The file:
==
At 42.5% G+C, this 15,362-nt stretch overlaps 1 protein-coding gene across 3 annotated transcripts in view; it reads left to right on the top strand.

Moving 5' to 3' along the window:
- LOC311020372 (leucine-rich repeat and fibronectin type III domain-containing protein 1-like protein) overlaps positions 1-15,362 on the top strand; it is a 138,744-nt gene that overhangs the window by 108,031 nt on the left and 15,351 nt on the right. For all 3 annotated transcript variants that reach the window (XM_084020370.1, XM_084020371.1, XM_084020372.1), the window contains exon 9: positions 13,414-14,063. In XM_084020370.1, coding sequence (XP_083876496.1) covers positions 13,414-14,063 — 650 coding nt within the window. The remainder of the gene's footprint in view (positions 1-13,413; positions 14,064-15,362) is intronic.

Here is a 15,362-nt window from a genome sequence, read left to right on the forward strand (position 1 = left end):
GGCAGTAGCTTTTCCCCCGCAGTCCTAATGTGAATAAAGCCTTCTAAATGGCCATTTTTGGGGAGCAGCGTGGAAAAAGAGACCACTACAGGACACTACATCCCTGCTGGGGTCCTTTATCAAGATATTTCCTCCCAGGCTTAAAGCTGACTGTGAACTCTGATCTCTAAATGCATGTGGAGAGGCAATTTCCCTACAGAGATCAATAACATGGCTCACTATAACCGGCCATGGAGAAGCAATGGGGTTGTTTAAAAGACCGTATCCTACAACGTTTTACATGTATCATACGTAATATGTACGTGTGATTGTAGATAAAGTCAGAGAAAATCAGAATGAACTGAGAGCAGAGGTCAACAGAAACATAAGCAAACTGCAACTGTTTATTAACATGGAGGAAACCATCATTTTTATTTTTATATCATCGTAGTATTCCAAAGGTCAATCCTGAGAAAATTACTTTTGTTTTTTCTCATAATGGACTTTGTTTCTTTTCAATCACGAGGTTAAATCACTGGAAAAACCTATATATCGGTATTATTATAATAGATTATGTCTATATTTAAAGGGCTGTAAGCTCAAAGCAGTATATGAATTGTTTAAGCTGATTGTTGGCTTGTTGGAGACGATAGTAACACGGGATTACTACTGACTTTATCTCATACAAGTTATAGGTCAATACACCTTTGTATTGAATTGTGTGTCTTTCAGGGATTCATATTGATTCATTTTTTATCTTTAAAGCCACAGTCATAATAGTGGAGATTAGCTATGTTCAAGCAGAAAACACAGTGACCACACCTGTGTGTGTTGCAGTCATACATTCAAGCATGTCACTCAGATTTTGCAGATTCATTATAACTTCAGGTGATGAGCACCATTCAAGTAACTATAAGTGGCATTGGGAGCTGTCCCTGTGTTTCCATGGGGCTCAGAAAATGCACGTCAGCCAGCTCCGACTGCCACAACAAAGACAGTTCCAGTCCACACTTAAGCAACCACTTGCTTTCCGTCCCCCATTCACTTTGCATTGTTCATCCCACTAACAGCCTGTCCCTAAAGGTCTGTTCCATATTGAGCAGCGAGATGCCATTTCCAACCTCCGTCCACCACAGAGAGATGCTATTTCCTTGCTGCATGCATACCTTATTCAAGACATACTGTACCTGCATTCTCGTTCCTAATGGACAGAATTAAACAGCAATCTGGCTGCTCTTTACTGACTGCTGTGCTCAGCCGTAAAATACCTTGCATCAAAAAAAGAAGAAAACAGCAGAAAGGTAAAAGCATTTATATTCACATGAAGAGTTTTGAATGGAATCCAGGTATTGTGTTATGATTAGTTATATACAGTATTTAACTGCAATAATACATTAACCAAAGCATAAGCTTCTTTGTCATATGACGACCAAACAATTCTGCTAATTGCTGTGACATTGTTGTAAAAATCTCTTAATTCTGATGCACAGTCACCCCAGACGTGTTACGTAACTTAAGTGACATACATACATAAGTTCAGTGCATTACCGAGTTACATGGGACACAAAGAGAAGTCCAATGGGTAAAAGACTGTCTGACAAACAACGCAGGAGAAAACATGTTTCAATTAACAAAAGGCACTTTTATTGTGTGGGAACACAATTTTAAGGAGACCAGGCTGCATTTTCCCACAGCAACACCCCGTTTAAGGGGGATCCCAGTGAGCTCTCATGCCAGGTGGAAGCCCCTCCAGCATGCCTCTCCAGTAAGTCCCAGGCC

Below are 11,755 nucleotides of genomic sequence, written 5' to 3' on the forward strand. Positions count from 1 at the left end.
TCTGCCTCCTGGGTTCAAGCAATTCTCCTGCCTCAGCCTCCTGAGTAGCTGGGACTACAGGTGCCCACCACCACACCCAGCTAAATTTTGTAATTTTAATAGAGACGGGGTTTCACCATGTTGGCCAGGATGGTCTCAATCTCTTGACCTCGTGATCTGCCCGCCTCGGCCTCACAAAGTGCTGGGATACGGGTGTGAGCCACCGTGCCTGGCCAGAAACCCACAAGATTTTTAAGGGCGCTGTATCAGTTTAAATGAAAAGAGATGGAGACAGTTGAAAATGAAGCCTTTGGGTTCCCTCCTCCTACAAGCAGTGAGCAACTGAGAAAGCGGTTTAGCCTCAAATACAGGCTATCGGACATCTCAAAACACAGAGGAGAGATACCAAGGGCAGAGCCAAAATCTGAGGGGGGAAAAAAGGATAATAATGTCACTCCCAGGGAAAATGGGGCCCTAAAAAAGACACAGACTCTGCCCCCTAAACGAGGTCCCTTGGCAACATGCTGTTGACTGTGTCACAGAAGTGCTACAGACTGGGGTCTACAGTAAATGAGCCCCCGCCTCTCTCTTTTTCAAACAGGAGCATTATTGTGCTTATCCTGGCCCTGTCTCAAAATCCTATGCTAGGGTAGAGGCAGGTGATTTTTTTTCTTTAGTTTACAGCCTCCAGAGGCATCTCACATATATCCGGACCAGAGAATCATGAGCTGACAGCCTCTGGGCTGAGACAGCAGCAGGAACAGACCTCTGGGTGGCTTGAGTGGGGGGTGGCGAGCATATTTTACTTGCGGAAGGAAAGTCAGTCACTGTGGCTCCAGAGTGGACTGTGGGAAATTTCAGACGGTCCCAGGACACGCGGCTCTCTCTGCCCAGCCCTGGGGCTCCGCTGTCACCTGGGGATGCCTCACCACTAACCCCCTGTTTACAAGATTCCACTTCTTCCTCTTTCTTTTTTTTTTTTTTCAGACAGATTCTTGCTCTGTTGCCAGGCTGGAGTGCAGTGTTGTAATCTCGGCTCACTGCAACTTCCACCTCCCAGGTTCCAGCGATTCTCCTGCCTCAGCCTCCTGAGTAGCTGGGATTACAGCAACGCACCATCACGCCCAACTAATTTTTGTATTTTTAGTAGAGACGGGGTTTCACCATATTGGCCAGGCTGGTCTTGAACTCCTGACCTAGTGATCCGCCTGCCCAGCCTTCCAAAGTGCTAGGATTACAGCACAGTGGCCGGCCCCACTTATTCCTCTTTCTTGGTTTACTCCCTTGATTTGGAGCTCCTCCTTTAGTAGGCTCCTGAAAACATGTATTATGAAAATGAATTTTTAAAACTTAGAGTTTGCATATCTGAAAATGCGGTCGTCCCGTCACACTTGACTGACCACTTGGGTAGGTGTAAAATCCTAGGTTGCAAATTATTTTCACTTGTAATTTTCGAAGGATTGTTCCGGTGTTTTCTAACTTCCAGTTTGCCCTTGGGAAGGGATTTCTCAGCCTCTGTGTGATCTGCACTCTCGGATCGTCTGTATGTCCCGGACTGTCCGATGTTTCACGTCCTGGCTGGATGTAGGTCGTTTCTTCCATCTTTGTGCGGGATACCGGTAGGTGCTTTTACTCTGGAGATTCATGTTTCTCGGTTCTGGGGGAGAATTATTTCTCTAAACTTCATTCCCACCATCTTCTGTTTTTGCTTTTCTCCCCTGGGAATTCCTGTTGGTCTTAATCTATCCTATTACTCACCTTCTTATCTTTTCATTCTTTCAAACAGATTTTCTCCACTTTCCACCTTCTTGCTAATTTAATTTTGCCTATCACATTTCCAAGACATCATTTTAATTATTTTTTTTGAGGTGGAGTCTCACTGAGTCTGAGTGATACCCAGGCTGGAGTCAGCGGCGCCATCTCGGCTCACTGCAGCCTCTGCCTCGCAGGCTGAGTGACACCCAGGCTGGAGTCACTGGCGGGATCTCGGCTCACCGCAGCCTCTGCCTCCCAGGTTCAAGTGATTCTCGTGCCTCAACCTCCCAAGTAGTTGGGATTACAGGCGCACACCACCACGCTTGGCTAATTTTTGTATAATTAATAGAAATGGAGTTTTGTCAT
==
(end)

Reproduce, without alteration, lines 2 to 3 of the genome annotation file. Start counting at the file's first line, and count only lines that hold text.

Moving 5' to 3' along the window:
- LOC311020372 (leucine-rich repeat and fibronectin type III domain-containing protein 1-like protein) overlaps positions 1-15,362 on the top strand; it is a 138,744-nt gene that overhangs the window by 108,031 nt on the left and 15,351 nt on the right. For all 3 annotated transcript variants that reach the window (XM_084020370.1, XM_084020371.1, XM_084020372.1), the window contains exon 9: positions 13,414-14,063. In XM_084020370.1, coding sequence (XP_083876496.1) covers positions 13,414-14,063 — 650 coding nt within the window. The remainder of the gene's footprint in view (positions 1-13,413; positions 14,064-15,362) is intronic.